My concerns with an American audience are that:
a-it seems very entrenched in an aspect of British society that doesn’t usually make it to this side of the pond. The lives of the uneducated, the decidedly not-posh, the poor. The type of people you see in the supermarket or something and you know they are either not trying to live an active life, or they are unaware of the impression they’re putting out. Usually, the shows that make it to the US feature at least educated professionals, if not the out and out wealthy.
b-We are a lot more sensitive to p.c.-ness on this side of the pond. I remember being absolutely shocked at the blatant sexual harassment in the Office, and I know that’s not something that would fly on an American show. Ricky himself has said that for the US Office all the characters had to be much more likeable than they were in the original show. So I think the controversy over Derek in the UK will be more of a big deal here.
Even if he is not purposefully portraying a disabled man, he is obviously portraying a man of sub-par intelligence, and he is walking a very thin line between making that character loveable and heartwarming, and playing up his stupidity for a laugh. Ricky likes to toe that line in all of his work. But I think there’s a big difference with this. In Life’s Too Short, you would find yourself laughing at Warwick Davis’ character. You wouldn’t be laughing at him for being a little person, but for being a smart person doing incredibly stupid things. In Derek, you have someone of normal intelligence playing someone of below average intelligence, and you are meant to laugh at him for being a bumbling moron. There’s a big difference in that, for me. You’re meant to care about him, and like him, but also laugh at him. I think that we Americans find that much harder than the Brits. Maybe that’s just me?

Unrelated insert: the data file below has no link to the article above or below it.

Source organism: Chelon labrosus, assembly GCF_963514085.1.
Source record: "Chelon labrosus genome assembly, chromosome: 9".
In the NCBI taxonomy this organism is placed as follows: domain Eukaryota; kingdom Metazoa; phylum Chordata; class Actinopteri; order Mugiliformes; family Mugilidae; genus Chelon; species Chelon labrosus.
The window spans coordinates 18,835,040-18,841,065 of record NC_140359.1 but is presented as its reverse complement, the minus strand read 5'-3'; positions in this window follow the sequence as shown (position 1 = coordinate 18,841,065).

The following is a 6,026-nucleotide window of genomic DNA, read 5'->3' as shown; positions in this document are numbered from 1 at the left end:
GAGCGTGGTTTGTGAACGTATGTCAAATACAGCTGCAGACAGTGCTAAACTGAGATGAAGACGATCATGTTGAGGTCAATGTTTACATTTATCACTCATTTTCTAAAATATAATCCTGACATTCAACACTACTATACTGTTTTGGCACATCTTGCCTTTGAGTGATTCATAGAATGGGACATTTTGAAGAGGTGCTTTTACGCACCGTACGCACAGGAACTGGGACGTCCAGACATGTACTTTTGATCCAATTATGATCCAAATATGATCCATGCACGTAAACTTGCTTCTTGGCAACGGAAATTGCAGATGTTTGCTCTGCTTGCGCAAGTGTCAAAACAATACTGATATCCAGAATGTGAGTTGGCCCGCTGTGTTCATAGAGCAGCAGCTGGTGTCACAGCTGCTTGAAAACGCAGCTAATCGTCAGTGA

But I have watched the pilot, which is up on YouTube. I’m not sure the legality of that, but I’ll risk incarceration to give you my opinion.
I really love the Hannah character, who is sort of a female Tim (Martin Freeman from the Office UK)–the everyman of the show that we can relate to and we genuinely root for.
Karl Pilkington’s ‘character’ seems to me to be just him being himself, with a bit of fake hair and some glasses. He complains a lot, likes to fix things, doesn’t know why he’s friends with Ricky. Check, check, check.
I did find it very difficult to laugh at Derek, because he is obviously a bit odd and not very clever. What shocked me the most, I think, is that I cried. I cried more than I laughed, which is certainly a departure from a lot of stuff like An Idiot Abroad.
I think the bottom line is that I trust Ricky as an auteur, as a story-teller. I don’t think that Derek will be a huge hit here, but I do hope it airs on HBO or similar. I will definitely watch it, but I’m sad that all of his other projects are ending, all in the next year. And I’m going to miss Stephen Merchant being on my TV!